A Christian is obligated to share faith as a treasure with others.  What if they are therapists?   Clergy act as therapists though they are not.  Some however have qualifications.

If you read their Jesus tale you will see something that is totally at odds with the approach taken by a therapy manual concerning helping people to be happy and well-adjusted.  This raises safety issues.

The bottom line

"A therapist who has clients who have committed crimes MAY see them as criminals who should be punished. If so there will be no rapport or empathy and the treatment will be unsuccessful and maybe do more harm than no treatment. A judging therapist has little or no chance of helping the client improve how they feel and become more adjusted individuals.”

What about "A therapist who has clients who have committed crimes against God (sins) WILL see them as sinners who should be punished. If so there will be no rapport or empathy and the treatment will be unsuccessful and maybe do more harm than no treatment. A judging therapist has little or no chance of helping the client improve how they feel and become more adjusted individuals”?

God by definition is that being which ultimately matters so judging those who "sin" against him takes priority over people. I don't believe people of faith should be given unhindered access to being therapists.  Even if the judgement is not mentioned, a discerning person knows that it should be there.  That defeats the purpose of the therapy.

Helping a client see what terrible thing will happen if he or she carries on doing something illegal or harmful is not likely to help significantly. That is not an opinion - it is the reality.  Often they will feel there is no point in them trying to help themselves. They may even take bigger risks.  Christianity nowadays stresses that sin is self-destructive.  Telling people they are always sinners then is just getting them to replace sin x with sin y or they will end up thinking there is no point in trying to stop sin x.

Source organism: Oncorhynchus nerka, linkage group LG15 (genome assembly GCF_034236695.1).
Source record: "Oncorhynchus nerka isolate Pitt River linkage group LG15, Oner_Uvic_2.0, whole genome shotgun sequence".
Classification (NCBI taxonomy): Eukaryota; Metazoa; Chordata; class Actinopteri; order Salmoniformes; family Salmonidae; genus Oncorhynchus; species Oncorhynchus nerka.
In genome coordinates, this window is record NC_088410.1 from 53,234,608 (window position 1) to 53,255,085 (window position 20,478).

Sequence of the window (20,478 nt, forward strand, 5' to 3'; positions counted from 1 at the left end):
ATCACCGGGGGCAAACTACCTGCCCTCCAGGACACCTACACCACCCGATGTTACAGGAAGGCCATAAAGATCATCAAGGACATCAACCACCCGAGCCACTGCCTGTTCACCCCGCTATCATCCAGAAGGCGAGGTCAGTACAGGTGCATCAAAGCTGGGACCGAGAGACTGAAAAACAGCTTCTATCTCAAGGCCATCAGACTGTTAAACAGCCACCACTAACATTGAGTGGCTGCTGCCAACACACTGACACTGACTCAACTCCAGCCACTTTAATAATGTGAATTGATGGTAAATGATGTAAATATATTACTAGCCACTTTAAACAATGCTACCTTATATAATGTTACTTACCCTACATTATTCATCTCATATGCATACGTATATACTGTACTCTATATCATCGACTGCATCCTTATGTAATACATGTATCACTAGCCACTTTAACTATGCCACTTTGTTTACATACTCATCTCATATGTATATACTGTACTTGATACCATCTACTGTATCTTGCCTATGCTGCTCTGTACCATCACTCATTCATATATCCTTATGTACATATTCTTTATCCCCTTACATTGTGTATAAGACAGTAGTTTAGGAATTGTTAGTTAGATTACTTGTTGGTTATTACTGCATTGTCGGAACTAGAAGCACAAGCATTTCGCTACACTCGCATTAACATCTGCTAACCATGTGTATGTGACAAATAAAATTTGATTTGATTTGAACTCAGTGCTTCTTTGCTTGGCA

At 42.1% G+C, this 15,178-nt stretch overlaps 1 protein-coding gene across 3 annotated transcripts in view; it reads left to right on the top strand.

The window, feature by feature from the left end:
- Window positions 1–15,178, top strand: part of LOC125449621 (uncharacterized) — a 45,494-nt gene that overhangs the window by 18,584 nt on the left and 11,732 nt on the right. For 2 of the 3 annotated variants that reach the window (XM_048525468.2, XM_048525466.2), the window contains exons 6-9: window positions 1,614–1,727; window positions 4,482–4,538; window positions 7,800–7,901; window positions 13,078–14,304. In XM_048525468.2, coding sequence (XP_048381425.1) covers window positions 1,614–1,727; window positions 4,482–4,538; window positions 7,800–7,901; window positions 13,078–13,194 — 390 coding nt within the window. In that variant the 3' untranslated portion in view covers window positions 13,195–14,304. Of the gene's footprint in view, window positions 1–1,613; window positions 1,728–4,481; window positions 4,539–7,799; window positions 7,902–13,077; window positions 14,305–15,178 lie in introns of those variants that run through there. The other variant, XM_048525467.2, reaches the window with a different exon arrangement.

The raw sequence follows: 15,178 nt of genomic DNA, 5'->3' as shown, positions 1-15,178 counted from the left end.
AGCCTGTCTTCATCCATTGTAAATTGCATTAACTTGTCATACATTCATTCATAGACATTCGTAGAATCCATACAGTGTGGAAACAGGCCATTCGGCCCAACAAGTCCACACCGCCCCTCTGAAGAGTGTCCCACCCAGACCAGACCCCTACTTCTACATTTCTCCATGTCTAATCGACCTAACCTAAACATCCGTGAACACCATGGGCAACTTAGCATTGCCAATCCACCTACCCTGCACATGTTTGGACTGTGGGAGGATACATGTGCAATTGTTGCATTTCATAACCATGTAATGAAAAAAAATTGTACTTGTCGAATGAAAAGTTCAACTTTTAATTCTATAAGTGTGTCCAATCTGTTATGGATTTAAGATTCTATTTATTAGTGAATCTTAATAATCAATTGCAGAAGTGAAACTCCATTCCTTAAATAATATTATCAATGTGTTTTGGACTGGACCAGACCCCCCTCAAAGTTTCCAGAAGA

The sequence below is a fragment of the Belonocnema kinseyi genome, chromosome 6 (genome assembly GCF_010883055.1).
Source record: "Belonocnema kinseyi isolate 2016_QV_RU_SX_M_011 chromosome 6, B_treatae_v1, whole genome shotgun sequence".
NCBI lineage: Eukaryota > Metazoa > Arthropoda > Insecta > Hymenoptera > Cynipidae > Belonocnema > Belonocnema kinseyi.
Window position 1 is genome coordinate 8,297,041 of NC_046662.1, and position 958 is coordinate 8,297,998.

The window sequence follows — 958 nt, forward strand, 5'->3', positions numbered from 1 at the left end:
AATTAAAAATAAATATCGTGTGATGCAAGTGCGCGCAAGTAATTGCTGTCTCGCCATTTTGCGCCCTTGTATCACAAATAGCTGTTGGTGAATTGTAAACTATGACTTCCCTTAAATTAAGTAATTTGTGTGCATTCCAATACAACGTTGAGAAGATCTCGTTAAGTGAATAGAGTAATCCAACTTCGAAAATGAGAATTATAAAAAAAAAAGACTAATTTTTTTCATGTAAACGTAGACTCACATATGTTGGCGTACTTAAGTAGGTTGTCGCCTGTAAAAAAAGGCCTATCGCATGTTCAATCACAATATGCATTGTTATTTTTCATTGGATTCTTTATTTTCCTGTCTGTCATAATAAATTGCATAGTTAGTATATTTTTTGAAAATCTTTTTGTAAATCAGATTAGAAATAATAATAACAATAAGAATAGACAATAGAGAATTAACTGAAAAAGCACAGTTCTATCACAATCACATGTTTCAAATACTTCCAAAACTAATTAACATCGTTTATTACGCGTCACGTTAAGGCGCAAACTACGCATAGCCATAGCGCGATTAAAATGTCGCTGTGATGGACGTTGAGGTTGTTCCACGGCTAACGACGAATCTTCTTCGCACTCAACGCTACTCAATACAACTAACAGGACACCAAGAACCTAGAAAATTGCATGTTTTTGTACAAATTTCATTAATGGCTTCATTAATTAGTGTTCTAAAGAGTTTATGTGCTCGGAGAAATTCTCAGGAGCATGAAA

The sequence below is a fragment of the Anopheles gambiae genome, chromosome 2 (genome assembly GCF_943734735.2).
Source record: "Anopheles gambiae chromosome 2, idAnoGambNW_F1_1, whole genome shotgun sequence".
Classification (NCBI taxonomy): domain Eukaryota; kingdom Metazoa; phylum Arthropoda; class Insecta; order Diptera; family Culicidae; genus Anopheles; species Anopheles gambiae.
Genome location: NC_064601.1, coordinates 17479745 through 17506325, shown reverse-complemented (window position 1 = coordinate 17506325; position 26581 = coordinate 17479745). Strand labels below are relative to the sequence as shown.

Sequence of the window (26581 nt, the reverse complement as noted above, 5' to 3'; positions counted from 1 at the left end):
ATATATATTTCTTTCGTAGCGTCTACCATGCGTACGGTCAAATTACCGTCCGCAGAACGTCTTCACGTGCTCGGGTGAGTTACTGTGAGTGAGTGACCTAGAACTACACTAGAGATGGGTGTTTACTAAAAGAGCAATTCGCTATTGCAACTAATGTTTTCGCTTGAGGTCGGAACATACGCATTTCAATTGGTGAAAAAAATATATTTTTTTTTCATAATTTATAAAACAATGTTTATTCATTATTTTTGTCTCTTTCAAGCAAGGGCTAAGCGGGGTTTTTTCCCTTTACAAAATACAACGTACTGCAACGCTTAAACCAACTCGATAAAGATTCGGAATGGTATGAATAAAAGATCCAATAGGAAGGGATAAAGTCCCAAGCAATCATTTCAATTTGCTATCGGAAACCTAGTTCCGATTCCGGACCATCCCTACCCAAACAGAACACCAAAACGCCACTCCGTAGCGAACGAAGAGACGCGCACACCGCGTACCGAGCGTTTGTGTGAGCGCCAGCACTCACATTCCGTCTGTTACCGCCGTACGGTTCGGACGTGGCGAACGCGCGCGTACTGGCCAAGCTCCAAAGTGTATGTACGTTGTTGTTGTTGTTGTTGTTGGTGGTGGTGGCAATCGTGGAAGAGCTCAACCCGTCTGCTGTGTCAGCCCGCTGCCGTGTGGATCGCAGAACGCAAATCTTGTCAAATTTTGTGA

The idea of an all-loving creator implies that all good comes from him so all gratitude should be meant for him alone.  If a pastor loves God or waters down the duties to love God he is not a good  if he sets himself up in that role.

A person does terrible things to you or to somebody close to you. Trying to understand does not mean you are necessarily trying to condone them or condoning them. But if God comes first or God alone matters then the only thing that matters is understanding why the person has not connected enough with God to be good. That is in total opposition to psychology as a science.